top of page

Simulating global surface reflectance data for imaging spectroscopy spaceborne missions: LPJ-PROSAIL

Future spaceborne imaging spectroscopy missions will revolutionize remote sensing: Here we simulate the first dynamic globally-gridded imaging spectroscopy dataset for pre-launch characterization of expected science and applications and mission design.

By the end of this decade, the scientific community at large with be flush with imaging spectroscopy data, often colloquially referred to as hyperspectral data. Even now, continuing and novel missions are providing spectroscopy data at various temporal, spatial, and spectral resolutions at various places across the globe. For instance, the SHIFT campaign (or Surface Biology and Geology High-Frequency Time Series), has provides repeat spectroscopy datasets across a single growing season in the Santa Barbara, California area with a short revisit time. Where SHIFT prioritizes temporal frequency, the ABoVE experiment (Arctic-Boreal Vulnerability Experiment) focuses on a specific environment and use-case of spectroscopy data. Linking these two themes together, the new EMIT mission (Earth Surface Mineral Dust Source Investigation), focuses on exploring the impacts of dust on Earth’s climate regulation across global drylands.

Yet, one main challenge with all of these and other spectroscopy datasets is their lack of continuity with each other. Indeed, most of the globe has been imaged using imaging spectroscopy at some point. However, the temporal, spectral, and spatial discrepancies between all of these datasets, not to mention data privacy and acquisition constraints, make it quite challenging to use spectroscopy data in large spatial scale studies. And while there are hundreds-to-thousands of satellites imaging the Earth each day to collect important data, there has yet to be a globally-consistent imaging spectrometer that can answer the same questions that the aforementioned missions seek to investigate.

Imaging spectroscopy data provides invaluable insight that was limited from previous multispectral imagers due to restricted spectral resolutions (or quantity of light being measured). The reflectance of light from Earth’s surfaces – particularly light that the human eye cannot perceive – offers information into the vegetation composition, physics, health, and productivity of these landscapes.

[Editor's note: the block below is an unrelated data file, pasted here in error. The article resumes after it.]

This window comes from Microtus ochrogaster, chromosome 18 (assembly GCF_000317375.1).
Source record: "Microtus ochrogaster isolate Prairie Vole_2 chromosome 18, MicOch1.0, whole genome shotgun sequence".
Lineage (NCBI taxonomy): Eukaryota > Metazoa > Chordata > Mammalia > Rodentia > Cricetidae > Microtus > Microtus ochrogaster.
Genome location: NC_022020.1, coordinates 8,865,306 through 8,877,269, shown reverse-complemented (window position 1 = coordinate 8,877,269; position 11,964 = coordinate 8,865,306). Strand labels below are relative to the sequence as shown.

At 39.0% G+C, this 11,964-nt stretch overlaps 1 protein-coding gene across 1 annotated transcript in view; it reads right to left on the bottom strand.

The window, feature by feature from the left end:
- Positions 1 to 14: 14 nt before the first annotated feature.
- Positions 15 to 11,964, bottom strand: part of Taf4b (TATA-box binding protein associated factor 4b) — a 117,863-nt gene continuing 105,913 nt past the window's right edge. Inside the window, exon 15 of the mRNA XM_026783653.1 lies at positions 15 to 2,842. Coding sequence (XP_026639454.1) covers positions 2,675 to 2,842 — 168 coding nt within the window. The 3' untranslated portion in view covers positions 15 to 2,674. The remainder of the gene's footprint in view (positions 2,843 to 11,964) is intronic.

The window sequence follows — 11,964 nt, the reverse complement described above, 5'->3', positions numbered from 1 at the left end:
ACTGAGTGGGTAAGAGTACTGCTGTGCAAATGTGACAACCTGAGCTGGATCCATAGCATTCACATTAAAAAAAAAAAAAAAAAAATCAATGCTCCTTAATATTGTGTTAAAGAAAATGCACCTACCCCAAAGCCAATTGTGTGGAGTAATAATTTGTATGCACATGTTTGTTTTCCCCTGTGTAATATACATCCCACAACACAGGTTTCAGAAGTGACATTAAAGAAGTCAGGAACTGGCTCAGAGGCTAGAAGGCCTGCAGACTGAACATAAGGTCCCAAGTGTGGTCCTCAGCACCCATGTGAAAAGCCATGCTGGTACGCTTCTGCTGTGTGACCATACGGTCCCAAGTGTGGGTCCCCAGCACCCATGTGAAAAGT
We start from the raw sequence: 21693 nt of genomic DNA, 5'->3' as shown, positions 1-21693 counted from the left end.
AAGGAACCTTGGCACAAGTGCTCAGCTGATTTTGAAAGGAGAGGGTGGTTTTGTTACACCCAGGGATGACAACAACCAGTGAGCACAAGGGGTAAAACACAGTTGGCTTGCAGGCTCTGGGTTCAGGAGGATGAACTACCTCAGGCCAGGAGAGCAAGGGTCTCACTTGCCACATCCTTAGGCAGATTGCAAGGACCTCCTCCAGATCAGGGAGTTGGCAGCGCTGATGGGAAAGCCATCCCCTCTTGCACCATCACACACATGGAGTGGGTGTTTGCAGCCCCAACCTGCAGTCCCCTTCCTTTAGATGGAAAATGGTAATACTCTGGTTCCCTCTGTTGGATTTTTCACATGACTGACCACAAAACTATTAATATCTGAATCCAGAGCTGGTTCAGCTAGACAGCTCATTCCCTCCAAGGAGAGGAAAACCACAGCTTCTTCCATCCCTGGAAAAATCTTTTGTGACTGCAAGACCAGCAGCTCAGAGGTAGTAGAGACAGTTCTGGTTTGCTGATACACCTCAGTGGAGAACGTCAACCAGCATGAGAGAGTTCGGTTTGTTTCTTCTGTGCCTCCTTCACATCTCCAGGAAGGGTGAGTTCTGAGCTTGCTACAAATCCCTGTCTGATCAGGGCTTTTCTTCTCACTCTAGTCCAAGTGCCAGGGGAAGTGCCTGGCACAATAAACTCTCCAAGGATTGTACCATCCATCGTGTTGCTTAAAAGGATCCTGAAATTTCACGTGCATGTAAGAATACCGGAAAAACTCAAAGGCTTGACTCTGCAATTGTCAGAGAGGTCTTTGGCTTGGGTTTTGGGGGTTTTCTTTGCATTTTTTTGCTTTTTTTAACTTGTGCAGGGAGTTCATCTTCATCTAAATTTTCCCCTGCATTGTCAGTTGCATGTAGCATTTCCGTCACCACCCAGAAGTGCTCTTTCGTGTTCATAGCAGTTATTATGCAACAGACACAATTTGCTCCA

Soon an emergence in Earth observations using imaging spectroscopy will take place; in early 2022, DLR (the German Aerospace Center) launched the Environmental Mapping and Analysis Program (ENMAP) and NASA launched EMIT. Building off of these early global missions, by the end of this decade NASA will have launched the Surface Biology and Geology (SBG) mission and the European Space Agency, or ESA, will have launched the Copernicus Hyperspectral Imaging Mission for the Environment (CHIME). Together, SBG and CHIME will provide global datasets with state-of-the-art temporal, spatial, and spectral resolution. Importantly, there is a large push for NASA and ESA to work collaboratively to accomplish more than either agency could alone, promoting the next generation of international collaboration for Earth Observation.

Before the launch of these next-generation missions, mission requirements and dataset workflows will need to be well outlined and understood to provide pre-launch characterization of expected science and applications products. In this regard, end-to-end (E2E) simulators will play an important role in supporting this cause. E2E simulators quantify instrument, retrieval, and algorithmic uncertainties and the propagation of these uncertainties under potential future workflows. Radiative transfer models, which model surface-leaving reflectances, combined with process-based models, such as land-surface models, can also inform E2E as the basis of Observing System Simulation Experiments, or OSSE’s.

Figure 1 in the paper. Schematic of the LPJ and the integration of PROSAIL to create LPJ-PROSAIL.

That is where LPJ-PROSAIL comes in. LPJ-PROSAIL is a dynamic global vegetation model (LPJ) which simulates the vegetation of Earth, that has been linked with the radiative transfer model PROSAIL. LPJ simulates the vegetation of Earth based on the position, climate, soil, and CO2 concentration of each grid cell. The vegetation is then fed into PROSAIL, which simulates reflectance spectroscopy data at the same globally-gridded spatial resolutions. In this way, LPJ-PROSAIL represents the first possibility of obtaining globally-gridded imaging spectroscopy data. Although the data is simulated, LPJ provides sufficient fidelity with in-situ spectroscopy datasets and allows for the development of mission design and future workflows to help facilitate pre-launch characterization for both SBG and CHIME missions.

Data visualization representing the output of LPJ-PROSAIL

In the not-too-distant future, imaging spectroscopy from space has the promise to measure and monitor the health and productivity of Earth’s ecosystems with accuracy that has not yet been observed. This form of remote sensing represents the future of Earth Observation and will allow us the tools to best understand our planet and how we can potentially inhabit it in the most sustainable and harmonious ways possible.

Want more data visualizations? Click here!

Authors: Benjamin Poulter, Bryce Currey, Leonardo Calle, Alexey N. Shiklomanov, Cibele H. Amaral, E. N. Jack Brookshire, Petya Campbell, Adam Chlus, Kerry Cawse-Nicholson, Fred Huemmrich, Charles E. Miller , Kimberley Miner, Zoe Pierrat, Ann M. Raiho, David Schimel, Shawn Serbin, William K. Smith, Natasha Stavros, Jochen Stutz, Phil Townsend, David R. Thompson, and Zhen Zhang

Online link: Open access.

bottom of page